It is always risky to correct anyone's poor grammar lest they catch you out in an even worse howler! My comment on Rushmoor Council's misuse of the English language was no exception.
It stirred up one reader up to go through the Star with a fine tooth comb looking for mistakes.
For those who missed it, I commented on the title of one of Rushmoor's officials, a woman who is known as the Healthy Rushmoor Co-ordinator.
The adjective "healthy" is wrongly used here and is what used to be known as a "misplaced modifier" in the days when grammar was still taught. It makes it sound as though the co-ordinator is quite healthy. In my school days when we had regular grammar tests, a phrase like that would have been used as an example of bad grammar.
How we all hated those boring grammar lessons. When I finished university and came out intending to teach English at secondary level, I, like many modern educators, wanted to chuck grammar overboard and just teach the creative side. That is pretty much what has happened in our school system, and how wrong it has turned out to be. Language is vitally important and how badly we need those grammar lessons today.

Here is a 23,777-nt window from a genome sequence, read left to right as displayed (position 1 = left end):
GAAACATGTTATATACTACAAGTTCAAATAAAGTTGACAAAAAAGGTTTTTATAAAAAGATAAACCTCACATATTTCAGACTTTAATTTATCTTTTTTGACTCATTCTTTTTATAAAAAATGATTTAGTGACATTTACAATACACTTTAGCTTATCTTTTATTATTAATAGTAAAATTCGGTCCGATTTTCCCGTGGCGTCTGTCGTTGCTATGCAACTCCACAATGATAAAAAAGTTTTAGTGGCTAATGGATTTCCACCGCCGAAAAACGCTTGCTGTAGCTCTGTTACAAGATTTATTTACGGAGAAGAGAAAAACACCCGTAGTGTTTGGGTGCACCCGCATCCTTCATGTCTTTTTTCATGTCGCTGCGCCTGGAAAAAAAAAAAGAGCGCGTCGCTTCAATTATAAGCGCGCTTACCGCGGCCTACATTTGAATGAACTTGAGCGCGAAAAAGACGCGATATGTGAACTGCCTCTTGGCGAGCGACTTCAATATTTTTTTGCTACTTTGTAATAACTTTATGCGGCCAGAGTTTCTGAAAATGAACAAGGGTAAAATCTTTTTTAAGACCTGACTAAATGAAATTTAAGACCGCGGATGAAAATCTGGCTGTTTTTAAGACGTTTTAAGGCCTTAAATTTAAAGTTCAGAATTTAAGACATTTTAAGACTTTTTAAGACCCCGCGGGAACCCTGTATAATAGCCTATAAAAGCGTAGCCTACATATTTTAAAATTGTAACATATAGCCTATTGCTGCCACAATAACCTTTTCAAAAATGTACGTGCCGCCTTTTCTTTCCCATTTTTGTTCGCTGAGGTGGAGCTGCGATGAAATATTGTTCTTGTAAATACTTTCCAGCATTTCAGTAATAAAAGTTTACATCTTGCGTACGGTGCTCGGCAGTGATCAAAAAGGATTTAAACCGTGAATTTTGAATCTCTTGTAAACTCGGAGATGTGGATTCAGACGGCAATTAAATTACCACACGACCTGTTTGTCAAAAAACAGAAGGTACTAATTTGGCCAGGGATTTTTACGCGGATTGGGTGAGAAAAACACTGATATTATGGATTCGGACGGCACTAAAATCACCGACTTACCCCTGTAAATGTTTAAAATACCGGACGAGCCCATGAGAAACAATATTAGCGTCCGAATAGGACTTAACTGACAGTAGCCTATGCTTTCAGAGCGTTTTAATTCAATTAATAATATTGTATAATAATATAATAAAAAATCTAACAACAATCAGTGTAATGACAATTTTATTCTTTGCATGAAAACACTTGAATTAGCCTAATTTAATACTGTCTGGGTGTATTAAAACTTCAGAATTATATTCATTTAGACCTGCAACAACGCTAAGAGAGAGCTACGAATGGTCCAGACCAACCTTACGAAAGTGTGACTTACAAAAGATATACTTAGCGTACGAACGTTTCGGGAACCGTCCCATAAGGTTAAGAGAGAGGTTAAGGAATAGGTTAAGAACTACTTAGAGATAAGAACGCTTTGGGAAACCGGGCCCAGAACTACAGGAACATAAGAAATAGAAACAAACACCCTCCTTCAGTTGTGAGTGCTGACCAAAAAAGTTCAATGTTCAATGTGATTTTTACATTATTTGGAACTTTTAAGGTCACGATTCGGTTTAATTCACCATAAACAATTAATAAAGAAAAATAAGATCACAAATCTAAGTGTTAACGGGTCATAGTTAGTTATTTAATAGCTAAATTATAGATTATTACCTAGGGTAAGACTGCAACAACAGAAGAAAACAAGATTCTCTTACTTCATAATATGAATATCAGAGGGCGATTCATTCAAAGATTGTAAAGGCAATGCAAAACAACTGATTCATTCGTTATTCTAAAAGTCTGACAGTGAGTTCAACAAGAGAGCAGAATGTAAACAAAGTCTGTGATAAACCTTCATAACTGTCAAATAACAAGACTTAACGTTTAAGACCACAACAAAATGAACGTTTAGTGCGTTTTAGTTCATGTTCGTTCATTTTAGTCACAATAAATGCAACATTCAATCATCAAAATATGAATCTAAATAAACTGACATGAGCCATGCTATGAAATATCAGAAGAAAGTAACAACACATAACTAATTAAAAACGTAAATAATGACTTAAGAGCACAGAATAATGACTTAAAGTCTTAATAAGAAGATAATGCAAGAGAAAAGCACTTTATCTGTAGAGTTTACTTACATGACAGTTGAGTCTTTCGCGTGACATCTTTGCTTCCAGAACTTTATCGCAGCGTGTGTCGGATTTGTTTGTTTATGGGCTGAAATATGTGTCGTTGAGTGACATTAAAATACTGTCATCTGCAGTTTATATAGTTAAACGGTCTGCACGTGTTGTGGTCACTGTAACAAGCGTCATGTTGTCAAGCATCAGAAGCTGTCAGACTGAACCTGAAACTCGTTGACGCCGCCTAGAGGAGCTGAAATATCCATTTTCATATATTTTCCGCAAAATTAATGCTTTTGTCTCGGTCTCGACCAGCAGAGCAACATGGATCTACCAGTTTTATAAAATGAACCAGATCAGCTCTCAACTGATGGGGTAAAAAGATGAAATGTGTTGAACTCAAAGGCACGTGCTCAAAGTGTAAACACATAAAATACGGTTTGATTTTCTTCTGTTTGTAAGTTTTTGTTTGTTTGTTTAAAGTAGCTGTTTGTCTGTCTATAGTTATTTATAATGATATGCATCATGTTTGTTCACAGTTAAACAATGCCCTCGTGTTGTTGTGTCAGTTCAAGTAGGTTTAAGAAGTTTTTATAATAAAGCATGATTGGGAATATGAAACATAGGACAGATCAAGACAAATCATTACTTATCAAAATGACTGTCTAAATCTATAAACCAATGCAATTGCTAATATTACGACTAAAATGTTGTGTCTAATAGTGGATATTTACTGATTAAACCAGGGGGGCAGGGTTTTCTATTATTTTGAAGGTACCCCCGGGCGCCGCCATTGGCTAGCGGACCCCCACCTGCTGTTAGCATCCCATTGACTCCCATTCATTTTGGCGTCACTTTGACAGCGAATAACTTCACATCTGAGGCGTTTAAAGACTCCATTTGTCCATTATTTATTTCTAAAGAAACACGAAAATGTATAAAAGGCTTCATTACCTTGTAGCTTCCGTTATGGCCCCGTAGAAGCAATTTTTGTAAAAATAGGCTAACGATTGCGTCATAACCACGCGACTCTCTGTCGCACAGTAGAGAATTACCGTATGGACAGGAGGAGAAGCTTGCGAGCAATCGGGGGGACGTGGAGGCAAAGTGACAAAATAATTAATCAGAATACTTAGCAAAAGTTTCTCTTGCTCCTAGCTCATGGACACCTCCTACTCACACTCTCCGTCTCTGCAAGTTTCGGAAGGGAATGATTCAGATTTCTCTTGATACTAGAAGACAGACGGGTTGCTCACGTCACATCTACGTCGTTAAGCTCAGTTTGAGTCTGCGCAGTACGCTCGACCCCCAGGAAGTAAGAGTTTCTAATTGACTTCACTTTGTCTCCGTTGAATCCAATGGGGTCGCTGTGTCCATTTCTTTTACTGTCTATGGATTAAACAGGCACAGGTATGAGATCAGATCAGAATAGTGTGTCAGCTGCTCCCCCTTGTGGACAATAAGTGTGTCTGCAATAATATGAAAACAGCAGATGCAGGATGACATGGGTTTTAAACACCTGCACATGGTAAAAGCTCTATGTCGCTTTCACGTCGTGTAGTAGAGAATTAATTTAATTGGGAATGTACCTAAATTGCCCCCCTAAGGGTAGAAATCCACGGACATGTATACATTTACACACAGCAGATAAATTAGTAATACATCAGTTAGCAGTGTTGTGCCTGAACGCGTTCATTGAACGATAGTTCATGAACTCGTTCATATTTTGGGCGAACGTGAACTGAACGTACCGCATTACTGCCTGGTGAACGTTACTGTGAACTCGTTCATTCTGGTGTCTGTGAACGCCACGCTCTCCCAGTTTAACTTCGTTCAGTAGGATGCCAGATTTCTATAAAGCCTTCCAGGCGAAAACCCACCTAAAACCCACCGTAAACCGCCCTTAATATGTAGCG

Anyway, a reader, Margaret Collins, of Ringwood Road, Farnborough, found a dandy in the Star last week. It was in the story about Lawrence Turner, who left Aldershot as a boy of 17 and returned for a reunion with old friends after 42 years in the States. See if you can spot it:
"Some old buddies he had not seen since emigrating to the United States as a 17-year-old in 1959. Lawrence's eyes often brimmed with tears as they walked through the door at the home of his sister…"
Margaret Collins asks if Lawrence's eyes are "an example of genetic modification." We have to plead guilty to that one, but in mitigation I would say that it was a story that came in at the last minute, and one for which we had to change a page.
Rushmoor Council, on the other hand, is run by committees which ponder matters like official titles and I cannot see any reason for their mistake other than ignorance of grammar.
But thank you for your letter, Margaret. It gave us a good laugh - at ourselves! Will we now hear a similar admission from Rushmoor? I'm not holding my breath.